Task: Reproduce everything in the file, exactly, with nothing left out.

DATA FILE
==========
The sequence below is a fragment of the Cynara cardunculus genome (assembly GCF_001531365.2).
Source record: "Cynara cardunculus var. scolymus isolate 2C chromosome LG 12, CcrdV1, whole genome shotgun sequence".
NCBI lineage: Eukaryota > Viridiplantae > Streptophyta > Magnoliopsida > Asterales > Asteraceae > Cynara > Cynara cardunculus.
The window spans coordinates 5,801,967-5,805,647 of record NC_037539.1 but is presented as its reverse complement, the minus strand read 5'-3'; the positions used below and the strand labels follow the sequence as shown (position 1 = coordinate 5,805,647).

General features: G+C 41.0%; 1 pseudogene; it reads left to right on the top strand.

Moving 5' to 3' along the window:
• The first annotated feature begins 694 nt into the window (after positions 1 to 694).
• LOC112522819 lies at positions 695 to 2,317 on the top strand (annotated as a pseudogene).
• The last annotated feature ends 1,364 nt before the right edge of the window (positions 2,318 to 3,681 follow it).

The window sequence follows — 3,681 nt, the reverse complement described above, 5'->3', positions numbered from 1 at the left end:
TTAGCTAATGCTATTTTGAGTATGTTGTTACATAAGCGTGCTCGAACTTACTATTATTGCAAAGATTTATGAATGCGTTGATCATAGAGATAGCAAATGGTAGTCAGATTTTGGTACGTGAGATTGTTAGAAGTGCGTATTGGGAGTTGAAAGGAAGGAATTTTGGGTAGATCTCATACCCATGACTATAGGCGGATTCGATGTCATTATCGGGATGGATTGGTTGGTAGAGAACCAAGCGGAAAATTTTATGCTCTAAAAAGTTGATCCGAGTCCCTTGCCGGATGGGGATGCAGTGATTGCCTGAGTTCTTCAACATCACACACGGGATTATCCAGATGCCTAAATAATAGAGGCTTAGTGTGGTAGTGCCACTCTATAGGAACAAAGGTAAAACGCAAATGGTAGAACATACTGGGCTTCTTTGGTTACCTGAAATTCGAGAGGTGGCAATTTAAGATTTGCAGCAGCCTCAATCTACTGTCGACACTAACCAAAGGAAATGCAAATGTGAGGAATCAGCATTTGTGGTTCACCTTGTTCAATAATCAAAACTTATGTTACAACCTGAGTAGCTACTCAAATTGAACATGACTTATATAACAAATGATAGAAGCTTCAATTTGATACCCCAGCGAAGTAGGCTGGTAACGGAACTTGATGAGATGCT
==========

The sequence below is a fragment of the Cynara cardunculus genome (assembly GCF_001531365.2).
Source record: "Cynara cardunculus var. scolymus isolate 2C chromosome LG 12, CcrdV1, whole genome shotgun sequence".
NCBI lineage: Eukaryota > Viridiplantae > Streptophyta > Magnoliopsida > Asterales > Asteraceae > Cynara > Cynara cardunculus.
The window spans coordinates 5,801,967-5,805,647 of record NC_037539.1 but is presented as its reverse complement, the minus strand read 5'-3'; the positions used below and the strand labels follow the sequence as shown (position 1 = coordinate 5,805,647).

General features: G+C 41.0%; 1 pseudogene; it reads left to right on the top strand.

Moving 5' to 3' along the window:
• The first annotated feature begins 694 nt into the window (after positions 1 to 694).
• LOC112522819 lies at positions 695 to 2,317 on the top strand (annotated as a pseudogene).
• The last annotated feature ends 1,364 nt before the right edge of the window (positions 2,318 to 3,681 follow it).

The window sequence follows — 3,681 nt, the reverse complement described above, 5'->3', positions numbered from 1 at the left end:
TTAGCTAATGCTATTTTGAGTATGTTGTTACATAAGCGTGCTCGAACTTACTATTATTGCAAAGATTTATGAATGCGTTGATCATAGAGATAGCAAATGGTAGTCAGATTTTGGTACGTGAGATTGTTAGAAGTGCGTATTGGGAGTTGAAAGGAAGGAATTTTGGGTAGATCTCATACCCATGACTATAGGCGGATTCGATGTCATTATCGGGATGGATTGGTTGGTAGAGAACCAAGCGGAAAATTTTATGCTCTAAAAAGTTGATCCGAGTCCCTTGCCGGATGGGGATGCAGTGATTGCCTGAGTTCTTCAACATCACACACGGGATTATCCAGATGCCTAAATAATAGAGGCTTAGTGTGGTAGTGCCACTCTATAGGAACAAAGGTAAAACGCAAATGGTAGAACATACTGGGCTTCTTTGGTTACCTGAAATTCGAGAGGTGGCAATTTAAGATTTGCAGCAGCCTCAATCTACTGTCGACACTAACCAAAGGAAATGCAAATGTGAGGAATCAGCATTTGTGGTTCACCTTGTTCAATAATCAAAACTTATGTTACAACCTGAGTAGCTACTCAAATTGAACATGACTTATATAACAAATGATAGAAGCTTCAATTTGATACCCCAGCGAAGTAGGCTGGTAACGGAACTTGATGAGATGCT